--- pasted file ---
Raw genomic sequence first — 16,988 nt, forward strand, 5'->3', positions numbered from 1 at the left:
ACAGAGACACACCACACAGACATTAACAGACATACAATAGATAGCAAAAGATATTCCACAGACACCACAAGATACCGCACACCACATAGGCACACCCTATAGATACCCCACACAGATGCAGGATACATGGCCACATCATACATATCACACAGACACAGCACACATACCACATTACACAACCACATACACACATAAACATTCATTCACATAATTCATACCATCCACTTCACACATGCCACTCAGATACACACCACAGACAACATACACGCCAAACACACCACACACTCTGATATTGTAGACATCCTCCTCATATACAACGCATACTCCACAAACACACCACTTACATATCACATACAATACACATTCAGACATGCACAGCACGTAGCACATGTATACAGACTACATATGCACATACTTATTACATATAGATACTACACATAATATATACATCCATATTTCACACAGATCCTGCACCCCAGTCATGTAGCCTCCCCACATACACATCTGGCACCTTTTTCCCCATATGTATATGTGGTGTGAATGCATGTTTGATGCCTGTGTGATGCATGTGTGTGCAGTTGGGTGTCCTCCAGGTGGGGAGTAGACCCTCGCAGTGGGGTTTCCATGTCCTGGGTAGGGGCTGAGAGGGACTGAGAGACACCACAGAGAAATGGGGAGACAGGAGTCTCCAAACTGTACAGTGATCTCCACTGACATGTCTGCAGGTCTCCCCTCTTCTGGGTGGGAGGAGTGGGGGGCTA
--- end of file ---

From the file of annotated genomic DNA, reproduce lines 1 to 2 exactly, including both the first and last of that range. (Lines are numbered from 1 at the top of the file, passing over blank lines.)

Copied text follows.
Raw genomic sequence first — 16,988 nt, forward strand, 5'->3', positions numbered from 1 at the left:
ACAGAGACACACCACACAGACATTAACAGACATACAATAGATAGCAAAAGATATTCCACAGACACCACAAGATACCGCACACCACATAGGCACACCCTATAGATACCCCACACAGATGCAGGATACATGGCCACATCATACATATCACACAGACACAGCACACATACCACATTACACAACCACATACACACATAAACATTCATTCACATAATTCATACCATCCACTTCACACATGCCACTCAGATACACACCACAGACAACATACACGCCAAACACACCACACACTCTGATATTGTAGACATCCTCCTCATATACAACGCATACTCCACAAACACACCACTTACATATCACATACAATACACATTCAGACATGCACAGCACGTAGCACATGTATACAGACTACATATGCACATACTTATTACATATAGATACTACACATAATATATACATCCATATTTCACACAGATCCTGCACCCCAGTCATGTAGCCTCCCCACATACACATCTGGCACCTTTTTCCCCATATGTATATGTGGTGTGAATGCATGTTTGATGCCTGTGTGATGCATGTGTGTGCAGTTGGGTGTCCTCCAGGTGGGGAGTAGACCCTCGCAGTGGGGTTTCCATGTCCTGGGTAGGGGCTGAGAGGGACTGAGAGACACCACAGAGAAATGGGGAGACAGGAGTCTCCAAACTGTACAGTGATCTCCACTGACATGTCTGCAGGTCTCCCCTCTTCTGGGTGGGAGGAGTGGGGGGCTA